Senator Jeff Merkley, D-Ore., introduced a bill on Tuesday to prevent private corporations from collecting facial recognition data without people’s consent.
Merkley’s National Biometric Information Privacy Act of 2020 calls for explicit written consent from a person or customer before a business can use and collect biometric information. The act also prohibits a private entity from selling, leasing, or using the biometric data for advertising purposes or any other purpose that profits that business.
If companies fail to comply with the proposed restrictions, they could be subject to lawsuits from both individuals and State Attorneys General.
“We can’t let companies scoop up or profit from people’s faces and fingerprints without their consent,” Merkley said in a statement. “We have to fight against a ‘big brother’ surveillance state that eradicates our privacy and our control of our own information, be it a threat from the government or from private companies.”
The bill is backed by the American Civil Liberties Union, Electronic Frontier Foundation, Open Technology Institute, and Fight for the Future.
Fight for the Future, a digital rights group that has previously called to ban facial recognition entirely, said that this new legislation would play an essential role in slowing down the use of the technology.
“Right now in most states in the U.S., it would be totally legal for a big box store to set up surveillance cameras, scan the faces of everyone entering the store and compare them to a public mugshot database. That would be enormously invasive, and exacerbate existing forms of discrimination,” said Evan Greer, Fight for the Future’s deputy director. “If this legislation passes, that sort of creepy corporate surveillance would be impossible, because the store would have to obtain the affirmative consent of every customer before scanning their face.”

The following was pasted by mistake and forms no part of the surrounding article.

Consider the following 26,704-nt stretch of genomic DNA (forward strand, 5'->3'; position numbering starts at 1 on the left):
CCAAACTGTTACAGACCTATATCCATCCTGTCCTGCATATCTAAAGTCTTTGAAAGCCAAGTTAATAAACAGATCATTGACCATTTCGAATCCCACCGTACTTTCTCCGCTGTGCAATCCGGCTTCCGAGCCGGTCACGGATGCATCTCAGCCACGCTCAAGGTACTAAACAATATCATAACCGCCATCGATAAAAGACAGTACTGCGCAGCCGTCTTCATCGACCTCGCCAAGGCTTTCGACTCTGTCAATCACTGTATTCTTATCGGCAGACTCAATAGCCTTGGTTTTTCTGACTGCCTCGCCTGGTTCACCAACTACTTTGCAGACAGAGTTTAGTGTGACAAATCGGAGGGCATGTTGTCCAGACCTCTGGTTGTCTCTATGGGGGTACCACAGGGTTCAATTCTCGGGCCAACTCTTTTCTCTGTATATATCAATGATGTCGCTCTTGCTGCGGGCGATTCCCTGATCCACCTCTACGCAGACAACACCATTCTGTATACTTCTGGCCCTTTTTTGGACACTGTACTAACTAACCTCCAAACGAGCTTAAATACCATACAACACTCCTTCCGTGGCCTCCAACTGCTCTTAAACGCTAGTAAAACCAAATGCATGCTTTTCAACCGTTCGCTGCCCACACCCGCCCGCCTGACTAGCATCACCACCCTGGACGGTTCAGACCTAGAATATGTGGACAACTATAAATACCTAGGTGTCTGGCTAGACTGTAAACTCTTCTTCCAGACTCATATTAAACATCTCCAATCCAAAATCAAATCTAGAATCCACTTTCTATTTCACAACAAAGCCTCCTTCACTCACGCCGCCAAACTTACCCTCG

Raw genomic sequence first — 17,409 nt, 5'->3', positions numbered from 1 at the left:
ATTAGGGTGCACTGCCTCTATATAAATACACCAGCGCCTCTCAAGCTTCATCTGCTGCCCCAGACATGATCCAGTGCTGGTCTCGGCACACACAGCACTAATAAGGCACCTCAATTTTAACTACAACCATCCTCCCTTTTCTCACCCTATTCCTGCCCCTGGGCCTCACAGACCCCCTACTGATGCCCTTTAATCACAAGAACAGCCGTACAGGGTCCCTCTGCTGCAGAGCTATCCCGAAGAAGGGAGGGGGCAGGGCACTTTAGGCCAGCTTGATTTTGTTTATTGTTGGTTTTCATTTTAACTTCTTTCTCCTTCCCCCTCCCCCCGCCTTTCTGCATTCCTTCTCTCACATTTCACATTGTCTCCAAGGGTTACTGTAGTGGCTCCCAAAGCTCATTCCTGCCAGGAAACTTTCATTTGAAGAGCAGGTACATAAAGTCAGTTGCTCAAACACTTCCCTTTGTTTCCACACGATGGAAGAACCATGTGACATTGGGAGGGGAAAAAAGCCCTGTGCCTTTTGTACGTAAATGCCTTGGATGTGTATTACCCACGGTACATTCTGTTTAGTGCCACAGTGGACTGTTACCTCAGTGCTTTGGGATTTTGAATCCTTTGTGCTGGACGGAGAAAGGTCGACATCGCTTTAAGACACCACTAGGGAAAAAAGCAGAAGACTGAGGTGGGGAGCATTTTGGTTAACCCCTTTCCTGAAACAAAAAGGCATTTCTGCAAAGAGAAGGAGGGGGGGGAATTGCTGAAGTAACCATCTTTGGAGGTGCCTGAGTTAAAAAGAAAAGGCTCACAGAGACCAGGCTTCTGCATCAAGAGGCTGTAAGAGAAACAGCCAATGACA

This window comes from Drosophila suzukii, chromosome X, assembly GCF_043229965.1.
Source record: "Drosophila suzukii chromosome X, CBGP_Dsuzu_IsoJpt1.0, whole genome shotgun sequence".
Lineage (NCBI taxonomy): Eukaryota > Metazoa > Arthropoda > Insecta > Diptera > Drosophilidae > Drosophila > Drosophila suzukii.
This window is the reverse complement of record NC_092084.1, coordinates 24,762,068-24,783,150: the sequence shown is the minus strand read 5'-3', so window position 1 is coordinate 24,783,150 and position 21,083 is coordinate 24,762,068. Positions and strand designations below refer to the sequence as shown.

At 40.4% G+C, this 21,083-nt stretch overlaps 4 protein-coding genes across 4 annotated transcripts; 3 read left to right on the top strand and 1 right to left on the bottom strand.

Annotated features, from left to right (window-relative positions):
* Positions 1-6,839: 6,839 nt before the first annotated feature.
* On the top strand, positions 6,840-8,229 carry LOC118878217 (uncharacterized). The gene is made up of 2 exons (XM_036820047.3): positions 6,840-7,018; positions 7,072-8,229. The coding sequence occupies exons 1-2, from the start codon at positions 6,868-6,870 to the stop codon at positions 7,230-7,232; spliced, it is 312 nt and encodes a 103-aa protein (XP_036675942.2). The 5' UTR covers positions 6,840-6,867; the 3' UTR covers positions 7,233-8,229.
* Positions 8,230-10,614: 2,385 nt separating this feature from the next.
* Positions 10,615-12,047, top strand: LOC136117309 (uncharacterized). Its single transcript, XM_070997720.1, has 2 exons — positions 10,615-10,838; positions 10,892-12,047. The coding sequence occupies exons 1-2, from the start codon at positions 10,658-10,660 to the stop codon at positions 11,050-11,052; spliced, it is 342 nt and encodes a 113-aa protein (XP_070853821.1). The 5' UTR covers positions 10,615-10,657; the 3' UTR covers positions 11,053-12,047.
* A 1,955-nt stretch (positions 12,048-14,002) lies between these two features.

Merkley’s legislation would apply to all states and borrows from a similar law that already exists in Illinois called the Biometric Identity Privacy Act. That law resulted in a $650 million settlement between Facebook and Illinois after the social network did not properly get users’ consent for its photo-tagging feature.
Aside from privacy issues, facial recognition technology is widely reported to misidentify the wrong person and have racial biases. A Massachusetts Institute of Technology study found facial analysis software is more likely to misidentify people of color, specifically women of color.
A more recent study by the National Institutes of Science and Technology found that facial recognition technology misidentifies Black and Asian people up to 100 times more often than white people.
- A Black woman invented home security systems. Big Tech gave them racial bias
- Smart home technology needs to be more private to handle personal health
- How to find hidden cameras in your Airbnb rental
- Cyberpunk 2077, The Witch 3 source code stolen in CD Projekt Red cyberattack
- Google has an ingenious plan to kill cookies — but there’s one big drawback